The country must understand that we are all one in the fight for survival, not by saying so, but demonstrating in practice, so that there are no divisions among us.

AGGRESSIVE PUSHBACK AGAINST MISINFORMATION

The churches should be invited with the leader of the opposition also present to get their total engagement. So, too, should the service clubs – Rotary, Kiwanis, Lions, Optimists, JCC, et al. There should also be meetings with custodes who will engage the JPs at the parish level. Every sector must unite in chorus.

The private sector can donate advertising space, buttons and bumper stickers to carry the messages. Employers need to have clear policy guidelines and be guided in their duty in law to provide a proper environment at the workplace.

Corporate Jamaica can give discounts for items and the hotels expand their award of spaces to those who are on the front lines and desperately need a little breathing space.

Social media must not be allowed to be dominated by negative messages which go unanswered. There is no aggressive pushback against misinformation circulating freely. Rather than focus primarily on press briefings and media releases, challenge the anti-vaxxer, anti-masker trolls on social media and counter their often illogical arguments with facts. Facts that are needed by the truly vaccine hesitant who need only answers to legitimate questions to make a decision.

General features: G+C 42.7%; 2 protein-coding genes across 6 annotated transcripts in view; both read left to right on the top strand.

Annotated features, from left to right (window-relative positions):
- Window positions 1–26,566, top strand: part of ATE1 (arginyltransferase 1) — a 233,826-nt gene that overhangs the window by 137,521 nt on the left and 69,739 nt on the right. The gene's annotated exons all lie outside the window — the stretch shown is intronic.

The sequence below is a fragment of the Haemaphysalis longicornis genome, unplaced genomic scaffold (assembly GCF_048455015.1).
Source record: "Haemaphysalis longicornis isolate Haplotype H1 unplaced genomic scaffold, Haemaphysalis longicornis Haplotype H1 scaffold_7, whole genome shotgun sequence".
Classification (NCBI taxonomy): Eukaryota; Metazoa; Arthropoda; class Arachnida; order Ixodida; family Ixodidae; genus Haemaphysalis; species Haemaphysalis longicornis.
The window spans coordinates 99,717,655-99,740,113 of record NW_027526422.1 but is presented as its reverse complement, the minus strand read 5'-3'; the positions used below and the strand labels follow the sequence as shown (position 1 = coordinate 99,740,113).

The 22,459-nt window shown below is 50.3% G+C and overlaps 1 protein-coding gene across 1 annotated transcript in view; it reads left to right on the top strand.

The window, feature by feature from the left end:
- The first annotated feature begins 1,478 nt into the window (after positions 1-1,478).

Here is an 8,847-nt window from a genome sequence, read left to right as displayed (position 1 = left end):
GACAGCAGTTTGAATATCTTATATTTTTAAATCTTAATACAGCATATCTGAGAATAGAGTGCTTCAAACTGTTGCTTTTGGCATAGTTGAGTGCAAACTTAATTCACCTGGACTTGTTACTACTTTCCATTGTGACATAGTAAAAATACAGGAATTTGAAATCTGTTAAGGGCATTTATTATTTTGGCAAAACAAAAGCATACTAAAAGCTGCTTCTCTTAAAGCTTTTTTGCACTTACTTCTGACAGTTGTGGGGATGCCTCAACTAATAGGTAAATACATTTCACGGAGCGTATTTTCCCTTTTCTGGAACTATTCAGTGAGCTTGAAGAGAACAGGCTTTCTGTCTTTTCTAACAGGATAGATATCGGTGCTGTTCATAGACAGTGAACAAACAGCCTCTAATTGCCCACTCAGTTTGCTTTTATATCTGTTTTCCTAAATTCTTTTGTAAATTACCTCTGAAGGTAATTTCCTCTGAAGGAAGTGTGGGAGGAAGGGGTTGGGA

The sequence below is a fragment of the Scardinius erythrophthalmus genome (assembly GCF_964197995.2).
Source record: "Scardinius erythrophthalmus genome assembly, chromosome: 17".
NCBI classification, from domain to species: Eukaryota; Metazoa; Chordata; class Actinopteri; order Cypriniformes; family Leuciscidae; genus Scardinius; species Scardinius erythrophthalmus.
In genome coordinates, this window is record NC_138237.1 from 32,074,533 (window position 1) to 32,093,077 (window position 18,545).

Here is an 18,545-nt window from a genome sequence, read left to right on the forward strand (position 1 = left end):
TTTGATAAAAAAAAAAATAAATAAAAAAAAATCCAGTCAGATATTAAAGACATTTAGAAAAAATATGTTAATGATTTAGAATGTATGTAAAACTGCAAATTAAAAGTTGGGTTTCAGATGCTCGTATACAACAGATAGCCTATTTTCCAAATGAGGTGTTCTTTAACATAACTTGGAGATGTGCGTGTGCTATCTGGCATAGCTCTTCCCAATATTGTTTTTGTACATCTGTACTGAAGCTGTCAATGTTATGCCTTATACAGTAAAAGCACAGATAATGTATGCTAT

There are many uncertainties out there that are yet to be resolved. However, there is an incontrovertible truth in that, if we can unite as a nation, then the disastrous spikes that we have seen over the last 18 months shall not return.

- Dr. Alfred Dawes is a general, laparoscopic and weight loss surgeon, and medical director of Windsor Wellness Centre & Carivia Medical Ltd.; Fellow of the American College of Surgeons; former senior medical officer of the Savanna-La-Mar Public General Hospital; former president of the Jamaica Medical Doctors Association. @dr_aldawes. Email feedback to columns@gleanerjm.com and adawes@ilapmedical.com